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True or False: It's safe to eat snow

Eating Snow

Photo Credit: Flickr/Pawel Loj

True or False: It's safe to eat snow

By Carolyn Hauck on February 19, 2015

A handful of snow or two in the winter is a tempting treat, especially for little ones who like to imagine they’re eating homemade snow cones. But is it safe?

It’s definitely not recommended to eat colored snow—like yellow, red, green or brown snow. This is obviously because the snow could be tinged with animal urine or feces, bacteria or algae, or environmental pollutants. If you live in an urban or suburban area, the environmental pollutants are more of a concern, as pesticides, oil and other pollutants collect on the ground.

But what about snow in rural areas or on trees; is that snow safe? On the one hand, we sadly live in a polluted world. As snowflakes fall through the sky they do collect impurities in the air, so there could always be tiny traces of pollution in the snow. There’s not necessarily enough pollution collected in the snowflakes to be harmful, but it’s still present. Another good thing to know is that the longer the snow falls from the sky, the purer it becomes.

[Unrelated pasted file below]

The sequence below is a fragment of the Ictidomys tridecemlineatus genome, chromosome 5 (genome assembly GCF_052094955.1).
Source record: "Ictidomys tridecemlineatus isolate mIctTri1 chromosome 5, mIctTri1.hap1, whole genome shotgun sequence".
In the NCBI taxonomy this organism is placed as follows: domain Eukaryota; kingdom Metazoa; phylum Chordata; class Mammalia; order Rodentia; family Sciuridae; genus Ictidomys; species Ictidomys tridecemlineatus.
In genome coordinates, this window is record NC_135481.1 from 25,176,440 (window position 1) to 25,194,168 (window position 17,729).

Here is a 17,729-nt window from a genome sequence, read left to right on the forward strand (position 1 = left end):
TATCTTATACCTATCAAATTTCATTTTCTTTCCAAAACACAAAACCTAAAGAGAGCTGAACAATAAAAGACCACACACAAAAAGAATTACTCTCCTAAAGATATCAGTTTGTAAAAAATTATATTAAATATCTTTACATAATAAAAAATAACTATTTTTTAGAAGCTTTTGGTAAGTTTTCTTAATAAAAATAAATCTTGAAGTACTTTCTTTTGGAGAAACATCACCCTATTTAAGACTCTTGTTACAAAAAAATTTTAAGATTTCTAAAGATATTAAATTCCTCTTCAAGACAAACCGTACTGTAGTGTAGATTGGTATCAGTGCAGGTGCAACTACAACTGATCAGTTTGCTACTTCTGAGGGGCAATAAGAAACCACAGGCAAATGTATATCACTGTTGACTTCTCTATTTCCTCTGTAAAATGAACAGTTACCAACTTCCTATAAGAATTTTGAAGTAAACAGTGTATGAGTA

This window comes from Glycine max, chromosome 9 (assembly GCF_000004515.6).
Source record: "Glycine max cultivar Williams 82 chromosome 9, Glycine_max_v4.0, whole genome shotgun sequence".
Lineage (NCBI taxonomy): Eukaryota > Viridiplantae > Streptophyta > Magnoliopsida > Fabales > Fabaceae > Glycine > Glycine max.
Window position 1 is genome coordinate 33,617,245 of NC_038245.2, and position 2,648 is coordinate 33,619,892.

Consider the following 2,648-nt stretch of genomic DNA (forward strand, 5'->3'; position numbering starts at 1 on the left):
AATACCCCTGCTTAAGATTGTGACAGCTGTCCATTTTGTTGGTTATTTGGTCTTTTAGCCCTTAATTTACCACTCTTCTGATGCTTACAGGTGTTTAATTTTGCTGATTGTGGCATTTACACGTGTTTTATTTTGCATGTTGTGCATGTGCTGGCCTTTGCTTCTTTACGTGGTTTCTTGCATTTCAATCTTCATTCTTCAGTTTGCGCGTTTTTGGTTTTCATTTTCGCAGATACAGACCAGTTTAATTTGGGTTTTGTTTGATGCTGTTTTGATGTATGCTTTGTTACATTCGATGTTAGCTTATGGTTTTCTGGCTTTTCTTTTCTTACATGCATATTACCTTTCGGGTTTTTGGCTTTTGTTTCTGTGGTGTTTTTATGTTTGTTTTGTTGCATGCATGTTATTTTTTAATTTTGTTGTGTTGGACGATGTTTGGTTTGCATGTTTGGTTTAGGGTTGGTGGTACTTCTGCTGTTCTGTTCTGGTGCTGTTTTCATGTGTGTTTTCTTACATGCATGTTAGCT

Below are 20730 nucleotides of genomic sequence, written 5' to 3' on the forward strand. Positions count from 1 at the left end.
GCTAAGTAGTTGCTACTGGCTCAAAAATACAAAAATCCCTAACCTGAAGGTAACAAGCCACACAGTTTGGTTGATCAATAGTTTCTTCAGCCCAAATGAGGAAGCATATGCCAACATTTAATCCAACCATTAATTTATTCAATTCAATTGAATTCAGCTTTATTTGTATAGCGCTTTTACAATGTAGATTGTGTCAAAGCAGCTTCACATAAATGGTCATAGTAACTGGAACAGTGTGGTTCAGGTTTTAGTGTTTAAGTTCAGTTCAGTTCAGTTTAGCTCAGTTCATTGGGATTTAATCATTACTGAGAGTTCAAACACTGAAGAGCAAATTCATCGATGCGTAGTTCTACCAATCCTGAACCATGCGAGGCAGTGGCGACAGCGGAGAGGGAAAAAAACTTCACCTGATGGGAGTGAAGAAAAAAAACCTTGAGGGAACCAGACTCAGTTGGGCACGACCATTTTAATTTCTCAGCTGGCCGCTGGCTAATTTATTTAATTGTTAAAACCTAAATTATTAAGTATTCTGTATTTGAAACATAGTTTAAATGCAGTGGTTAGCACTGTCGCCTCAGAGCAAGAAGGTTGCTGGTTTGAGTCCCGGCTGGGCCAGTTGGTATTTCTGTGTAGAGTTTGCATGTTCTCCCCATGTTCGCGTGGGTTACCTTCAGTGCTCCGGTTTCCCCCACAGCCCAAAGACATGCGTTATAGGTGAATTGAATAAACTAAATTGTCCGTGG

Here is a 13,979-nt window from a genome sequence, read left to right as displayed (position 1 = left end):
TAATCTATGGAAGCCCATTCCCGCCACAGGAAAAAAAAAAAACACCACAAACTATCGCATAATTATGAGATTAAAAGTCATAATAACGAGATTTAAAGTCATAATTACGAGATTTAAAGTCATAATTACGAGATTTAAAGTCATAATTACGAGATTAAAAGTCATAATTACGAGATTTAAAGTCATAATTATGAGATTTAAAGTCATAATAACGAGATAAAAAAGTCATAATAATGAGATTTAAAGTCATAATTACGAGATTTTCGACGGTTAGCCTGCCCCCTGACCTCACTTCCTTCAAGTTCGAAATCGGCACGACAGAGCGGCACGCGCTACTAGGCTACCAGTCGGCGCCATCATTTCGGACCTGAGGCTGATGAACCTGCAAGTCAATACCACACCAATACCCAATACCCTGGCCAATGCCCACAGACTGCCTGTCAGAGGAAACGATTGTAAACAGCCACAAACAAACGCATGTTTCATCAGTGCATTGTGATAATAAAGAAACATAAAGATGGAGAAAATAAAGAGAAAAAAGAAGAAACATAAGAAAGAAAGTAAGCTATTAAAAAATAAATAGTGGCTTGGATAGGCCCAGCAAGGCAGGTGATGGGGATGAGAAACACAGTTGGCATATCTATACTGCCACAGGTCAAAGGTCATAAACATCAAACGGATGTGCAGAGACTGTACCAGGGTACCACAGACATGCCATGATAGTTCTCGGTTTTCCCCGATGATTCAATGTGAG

We asked Dr. C. on JustAnswer for her thoughts on eating snow. She explains that if you are indeed in a rural community with little-known pollution or contamination, eating more than a few bites of snow probably won’t hurt you. Just don’t do like they did in olden times and drizzle a bowlful of snow with maple syrup. 

Final verdict? False. Snow is not safe to eat; but a few tiny bites aren’t going to do any harm.